# Setting this configures SnowflakeAPI allowing the Data Explorer and scheduled queries to
# access data in Snowflake. This is the ARN of a secret in AWS Secrets Manager with the following attributes:
# * account
# * user
# * password
# * host
# * port
# For example:
# SecretsManagerARN: arn:aws:secretsmanager:us-east-2:05060362XXXX:secret:panther-snowflake-secret-x1CT28
SecretsManagerARN: arn:aws:secretsmanager:eu-central-1:18532453XXXX:secret:panther-snowflake-secret-Uk9bBw

Configure Data Ingest into Snowflake

In order to configure Panther, you need to get the SNOWFLAKE_IAM_USER from Snowflake.

In a Snowflake SQL shell execute the below sql, replacing myaccountid with your AWS account ID and myaccountregion with the account's region:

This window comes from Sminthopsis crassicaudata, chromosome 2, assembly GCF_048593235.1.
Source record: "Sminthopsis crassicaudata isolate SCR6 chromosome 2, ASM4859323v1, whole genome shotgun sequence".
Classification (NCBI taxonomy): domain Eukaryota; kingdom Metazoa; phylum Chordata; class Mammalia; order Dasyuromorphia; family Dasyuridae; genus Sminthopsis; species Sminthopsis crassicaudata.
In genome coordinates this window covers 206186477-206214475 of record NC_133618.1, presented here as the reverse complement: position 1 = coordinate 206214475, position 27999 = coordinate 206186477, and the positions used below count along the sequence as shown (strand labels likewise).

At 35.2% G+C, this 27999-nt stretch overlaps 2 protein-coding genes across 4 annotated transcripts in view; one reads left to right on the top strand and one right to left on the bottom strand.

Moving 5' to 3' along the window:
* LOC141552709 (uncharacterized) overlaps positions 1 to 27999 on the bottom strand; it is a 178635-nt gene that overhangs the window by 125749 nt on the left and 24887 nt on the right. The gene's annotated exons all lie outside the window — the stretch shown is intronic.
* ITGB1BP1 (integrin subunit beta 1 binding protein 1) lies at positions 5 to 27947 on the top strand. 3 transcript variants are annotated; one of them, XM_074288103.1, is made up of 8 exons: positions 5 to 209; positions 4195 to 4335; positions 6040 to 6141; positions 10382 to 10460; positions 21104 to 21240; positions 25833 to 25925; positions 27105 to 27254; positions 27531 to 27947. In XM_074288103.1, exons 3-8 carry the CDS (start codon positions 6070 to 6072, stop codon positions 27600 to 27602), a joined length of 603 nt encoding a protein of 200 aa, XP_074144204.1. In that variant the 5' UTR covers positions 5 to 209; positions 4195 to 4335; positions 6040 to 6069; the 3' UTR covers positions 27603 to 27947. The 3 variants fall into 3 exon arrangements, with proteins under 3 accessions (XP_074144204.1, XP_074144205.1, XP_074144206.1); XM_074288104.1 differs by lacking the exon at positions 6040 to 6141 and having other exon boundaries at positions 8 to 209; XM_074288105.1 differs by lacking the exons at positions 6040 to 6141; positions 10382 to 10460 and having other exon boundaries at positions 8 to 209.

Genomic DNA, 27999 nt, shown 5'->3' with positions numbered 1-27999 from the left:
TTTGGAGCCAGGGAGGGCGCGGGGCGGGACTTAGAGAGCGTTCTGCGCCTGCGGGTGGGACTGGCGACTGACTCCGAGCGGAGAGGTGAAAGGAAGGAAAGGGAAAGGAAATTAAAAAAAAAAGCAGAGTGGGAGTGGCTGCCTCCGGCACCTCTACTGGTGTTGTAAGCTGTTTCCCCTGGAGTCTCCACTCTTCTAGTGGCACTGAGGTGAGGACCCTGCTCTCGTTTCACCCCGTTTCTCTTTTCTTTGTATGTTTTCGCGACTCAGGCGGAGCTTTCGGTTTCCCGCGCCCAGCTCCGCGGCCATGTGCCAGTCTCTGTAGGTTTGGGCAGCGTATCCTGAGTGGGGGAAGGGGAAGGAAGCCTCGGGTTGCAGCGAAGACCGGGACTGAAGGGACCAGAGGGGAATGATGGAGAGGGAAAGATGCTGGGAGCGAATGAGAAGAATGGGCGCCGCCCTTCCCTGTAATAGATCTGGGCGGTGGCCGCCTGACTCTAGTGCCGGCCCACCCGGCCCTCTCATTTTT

SELECT system$get_aws_sns_iam_policy('arn:aws:sns:myaccountregion:myaccountid:panther-processed-data-notifications');

You should see a response of:


In the above example, the SNOWFLAKE_IAM_USER is the AWS attribute arn:aws:iam::34318291XXXX:user/k7m2-s-v2st0722.

Edit your deployments/panther_config.yml to add arn:aws:iam::34318291XXXX:user/k7m2-s-v2st0722 the to Snowflake configuration:

# Snowflake ( Integration
# List of Snowflake cluster IAM ARNs which will ingest the output of Panther log processing.
# If this list is non-empty, a file will be produced by `mage snowflake:snowpipe`
# called './out/snowflake/showpipe.sql' that should be run in your snowflake cluster